No one would call actor Sally Wingert chicken, but she is something of a Coward.
Currently killing it in "Blithe Spirit" at the Guthrie Theater, Wingert was also in the Guthrie's 1997 production of the Noël Coward comedy — and she has been in two productions of the British playwright's "Private Lives," as well.
Twenty years ago in "Blithe Spirit," Wingert was Ruth, who faces her husband's deceased wife when she is summoned during a dinner-party seance. This time, she is the medium in charge of the seance, Madame Arcati.
The role caps a great year for Wingert, who has had meaty leads in "Six Degrees of Separation" at Theater Latté Da, "Wit" at Artistry and "Native Gardens" at the Guthrie and Arena Stage in Washington, D.C., and made her directing debut with Minnesota Jewish Theatre's "The Whipping Man." The good news for Wingert fans? Her 2018 is even busier.
Q: Was the 1997 production still in your mind when you went into rehearsals?
A: What I always, always remembered was the brilliance of Rosaleen Linehan. She was Madame Arcati in that production, and she was brilliant in it. More than a little, I try to summon her.
Q: How so?
A: She's happily working in Dublin right now, doing a play, at 81. Role-model central is Rosaleen Linehan. Oh, my gosh, if I could only begin to have the kind of career she has sustained. So I consider this an homage to her. It isn't the same Arcati, but she had a generosity of spirit that I hope comes across in my Madame Arcati.
Q: So the previous experience didn't inform this one?
A: I don't hold onto characters. I have to let them go.
Q: Knowing the play so well, did you come into rehearsals knowing what your Arcati would be like?
A: I know the story, certainly, and I feel like I have a handle on my place in it and I have feelings about the characters. But I feel like this one is really in my body, versus in my head. She's just there.
Q: It's clear you're moved by her.
A: I love her. Don't you love her? This is really for the audience to decide, but I think she's adorable in her oddness, in her beliefs. When she says, at the end of this whole experience, "Golly, what a night! I'm ready to drop in my tracks," I just love that. That is a curious soul, moving through her life.
Q: There is so much detail in this "Blithe Spirit," little bits of funny business everywhere on stage. It seems like it must have been an idea-packed rehearsal room.
A: [Director] David Ivers is a genius and he makes the room fun. So is Quinn Mattfeld, who plays [Ruth's husband] Charles. He is fan-fricking-tastic. Endlessly inventive, and he could be because there was a looseness to the rehearsals. David is an actor himself, aside from being a director, and he made this place where you could bring stuff and know it would not be dismissed.
Q: Why do you think Madame Arcati is so invested in communicating with the spirit world?
A: Honestly, I think she has a gift. There are reputable psychics.
Q: Sounds like there's a story there.
A: I was seven months pregnant with [younger son] Wyatt and doing "A Christmas Carol." I was playing both one of the Fezziwig daughters and Mrs. Fred, who in that permutation was pregnant. One of the children's mothers was a psychic. I was sitting next to her on this bench before a Fezzi entrance, and I said, "Tell me about this baby. Can you tell me anything?"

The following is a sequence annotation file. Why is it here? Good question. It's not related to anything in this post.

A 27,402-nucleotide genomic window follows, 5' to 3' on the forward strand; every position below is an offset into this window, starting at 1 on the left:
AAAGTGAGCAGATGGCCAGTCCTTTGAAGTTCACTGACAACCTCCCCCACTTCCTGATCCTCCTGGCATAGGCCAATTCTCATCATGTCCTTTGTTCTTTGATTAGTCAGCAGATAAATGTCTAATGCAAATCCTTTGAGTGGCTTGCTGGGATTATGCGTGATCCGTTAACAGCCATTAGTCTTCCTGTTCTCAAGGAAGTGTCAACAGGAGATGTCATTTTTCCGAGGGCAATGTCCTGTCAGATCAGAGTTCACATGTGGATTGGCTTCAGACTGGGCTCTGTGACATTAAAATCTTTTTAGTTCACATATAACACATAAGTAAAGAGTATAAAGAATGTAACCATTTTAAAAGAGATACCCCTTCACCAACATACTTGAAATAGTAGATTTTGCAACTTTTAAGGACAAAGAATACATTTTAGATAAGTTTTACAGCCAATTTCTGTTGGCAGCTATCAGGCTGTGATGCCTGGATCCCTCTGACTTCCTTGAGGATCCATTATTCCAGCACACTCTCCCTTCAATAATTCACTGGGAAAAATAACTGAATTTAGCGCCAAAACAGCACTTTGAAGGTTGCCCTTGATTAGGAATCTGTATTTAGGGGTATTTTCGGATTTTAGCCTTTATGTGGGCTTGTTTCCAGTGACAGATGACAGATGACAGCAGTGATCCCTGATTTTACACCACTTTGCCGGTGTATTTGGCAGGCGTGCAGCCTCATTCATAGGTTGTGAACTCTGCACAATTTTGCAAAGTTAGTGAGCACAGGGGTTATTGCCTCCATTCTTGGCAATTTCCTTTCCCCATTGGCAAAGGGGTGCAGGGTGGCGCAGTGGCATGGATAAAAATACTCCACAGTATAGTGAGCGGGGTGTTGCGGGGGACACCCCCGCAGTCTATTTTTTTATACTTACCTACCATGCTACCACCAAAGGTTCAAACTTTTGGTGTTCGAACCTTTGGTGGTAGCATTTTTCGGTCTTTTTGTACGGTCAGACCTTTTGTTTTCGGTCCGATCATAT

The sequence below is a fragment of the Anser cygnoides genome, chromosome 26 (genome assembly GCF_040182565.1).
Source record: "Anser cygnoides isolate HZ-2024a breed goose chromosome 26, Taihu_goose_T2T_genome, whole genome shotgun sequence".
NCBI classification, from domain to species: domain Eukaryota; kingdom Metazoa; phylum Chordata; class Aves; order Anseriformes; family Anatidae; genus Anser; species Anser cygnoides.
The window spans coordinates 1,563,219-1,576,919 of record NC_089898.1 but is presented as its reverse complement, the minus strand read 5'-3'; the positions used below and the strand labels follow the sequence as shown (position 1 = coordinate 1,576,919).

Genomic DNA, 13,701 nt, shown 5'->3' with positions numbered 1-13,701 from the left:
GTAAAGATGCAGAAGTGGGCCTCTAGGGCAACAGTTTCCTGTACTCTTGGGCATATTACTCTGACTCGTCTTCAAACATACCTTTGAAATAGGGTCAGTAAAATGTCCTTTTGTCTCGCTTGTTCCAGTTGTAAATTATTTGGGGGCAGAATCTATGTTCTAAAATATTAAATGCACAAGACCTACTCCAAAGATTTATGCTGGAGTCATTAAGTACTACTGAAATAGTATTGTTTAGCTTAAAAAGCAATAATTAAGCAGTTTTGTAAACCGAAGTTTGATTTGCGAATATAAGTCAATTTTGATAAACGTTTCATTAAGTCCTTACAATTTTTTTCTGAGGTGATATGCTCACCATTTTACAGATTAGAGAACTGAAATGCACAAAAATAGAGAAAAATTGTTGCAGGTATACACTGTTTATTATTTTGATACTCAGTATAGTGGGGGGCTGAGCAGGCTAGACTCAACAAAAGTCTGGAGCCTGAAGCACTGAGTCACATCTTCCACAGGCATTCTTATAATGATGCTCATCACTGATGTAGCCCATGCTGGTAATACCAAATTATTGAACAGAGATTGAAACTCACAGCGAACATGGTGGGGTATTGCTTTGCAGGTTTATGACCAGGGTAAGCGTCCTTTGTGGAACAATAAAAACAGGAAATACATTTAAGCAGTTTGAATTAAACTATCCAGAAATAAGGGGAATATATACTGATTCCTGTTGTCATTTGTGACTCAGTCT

She looked at me and said, "That baby wants chocolate right now," and then she said, "He is ready to come earlier," and "You need to give that baby some room."
So my next OB-GYN appointment, I said, "This woman who's a psychic said my baby is ready to come early. Should we just take a look?" I was dilated to 2 and the baby was breech.
The doctor said, "You need to rest, to expand your mind, visually, and your uterus, because you need to give that baby some room to turn."
"Some room." She said that. I had prayed for a girl because I had a boy, Truman, so when [the psychic] said "he," I turned to her and said, "He?" She said, "Oh, I always say 'he.' " Well, she doesn't, really. She knew he was a boy. She knew he was breech. And Wyatt did arrive early. He was a week and a half early — brilliant, because I only had three weeks between his birth and my next gig — and there was space for him to get his head down.
Would I have attended to this so quickly if a psychic hadn't said those things? I don't know anything about psychics. But Madame Arcati does. And it's a gift.
Q: You have quite a run of things booked. As a freelance actor, that must feel great.
A: I have this, and then "Indecent" and "Guess Who's Coming to Dinner" [Wingert will play the role Katharine Hepburn plays in the film version] at the Guthrie. And then I'm going to do "Underneath the Lintel" [for Latté Da], which is just the most beautiful play. And then I'm doing " 'night, Mother" with Sara Marsh. So I'm kind of booked through early September.
You'd think, "Hey, hey, hey. Relax." [Here, Wingert mimes playing maracas and dancing.] But it's not just because I want to act. This is how I make my living, and that doesn't get any easier.
I have maybe more anxiety now than I used to. It doesn't lessen. And I am lucky as hell. I'm really lucky. But I, honest to God, feel like it could all end next year. You could ask Jennifer [Liestman, resident casting director]. When she offers me something, I scream because I'm so excited.
Q: Well, it sure seems like you're having a great time in "Blithe Spirit."
A: Oh, we are. It should be illegal. Honestly, it is a little bit illegal.